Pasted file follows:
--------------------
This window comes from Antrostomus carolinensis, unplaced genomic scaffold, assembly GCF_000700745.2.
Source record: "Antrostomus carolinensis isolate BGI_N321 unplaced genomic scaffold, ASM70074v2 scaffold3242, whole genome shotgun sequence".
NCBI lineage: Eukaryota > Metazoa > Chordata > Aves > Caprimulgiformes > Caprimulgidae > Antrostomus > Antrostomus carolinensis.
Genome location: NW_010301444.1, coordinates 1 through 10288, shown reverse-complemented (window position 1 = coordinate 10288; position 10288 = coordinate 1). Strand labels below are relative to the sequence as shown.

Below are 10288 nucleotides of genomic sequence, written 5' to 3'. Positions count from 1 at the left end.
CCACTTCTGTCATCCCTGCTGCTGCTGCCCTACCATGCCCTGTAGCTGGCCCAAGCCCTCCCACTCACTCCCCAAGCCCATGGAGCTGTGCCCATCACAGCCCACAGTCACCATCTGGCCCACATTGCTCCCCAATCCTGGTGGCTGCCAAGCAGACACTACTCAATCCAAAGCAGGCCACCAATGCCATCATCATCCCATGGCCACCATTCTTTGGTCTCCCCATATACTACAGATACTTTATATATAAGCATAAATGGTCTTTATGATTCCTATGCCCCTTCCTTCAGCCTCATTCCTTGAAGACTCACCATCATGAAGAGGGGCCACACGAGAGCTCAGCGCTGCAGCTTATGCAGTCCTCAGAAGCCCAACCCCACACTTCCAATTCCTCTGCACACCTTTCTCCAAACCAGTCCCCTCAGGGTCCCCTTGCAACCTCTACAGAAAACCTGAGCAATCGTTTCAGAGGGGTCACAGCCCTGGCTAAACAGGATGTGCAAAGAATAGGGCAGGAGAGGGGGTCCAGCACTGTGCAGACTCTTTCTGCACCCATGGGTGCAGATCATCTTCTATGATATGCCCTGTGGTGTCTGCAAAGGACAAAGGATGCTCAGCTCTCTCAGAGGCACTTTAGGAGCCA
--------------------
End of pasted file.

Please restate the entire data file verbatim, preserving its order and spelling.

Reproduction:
This window comes from Antrostomus carolinensis, unplaced genomic scaffold, assembly GCF_000700745.2.
Source record: "Antrostomus carolinensis isolate BGI_N321 unplaced genomic scaffold, ASM70074v2 scaffold3242, whole genome shotgun sequence".
NCBI lineage: Eukaryota > Metazoa > Chordata > Aves > Caprimulgiformes > Caprimulgidae > Antrostomus > Antrostomus carolinensis.
Genome location: NW_010301444.1, coordinates 1 through 10288, shown reverse-complemented (window position 1 = coordinate 10288; position 10288 = coordinate 1). Strand labels below are relative to the sequence as shown.

Below are 10288 nucleotides of genomic sequence, written 5' to 3'. Positions count from 1 at the left end.
CCACTTCTGTCATCCCTGCTGCTGCTGCCCTACCATGCCCTGTAGCTGGCCCAAGCCCTCCCACTCACTCCCCAAGCCCATGGAGCTGTGCCCATCACAGCCCACAGTCACCATCTGGCCCACATTGCTCCCCAATCCTGGTGGCTGCCAAGCAGACACTACTCAATCCAAAGCAGGCCACCAATGCCATCATCATCCCATGGCCACCATTCTTTGGTCTCCCCATATACTACAGATACTTTATATATAAGCATAAATGGTCTTTATGATTCCTATGCCCCTTCCTTCAGCCTCATTCCTTGAAGACTCACCATCATGAAGAGGGGCCACACGAGAGCTCAGCGCTGCAGCTTATGCAGTCCTCAGAAGCCCAACCCCACACTTCCAATTCCTCTGCACACCTTTCTCCAAACCAGTCCCCTCAGGGTCCCCTTGCAACCTCTACAGAAAACCTGAGCAATCGTTTCAGAGGGGTCACAGCCCTGGCTAAACAGGATGTGCAAAGAATAGGGCAGGAGAGGGGGTCCAGCACTGTGCAGACTCTTTCTGCACCCATGGGTGCAGATCATCTTCTATGATATGCCCTGTGGTGTCTGCAAAGGACAAAGGATGCTCAGCTCTCTCAGAGGCACTTTAGGAGCCA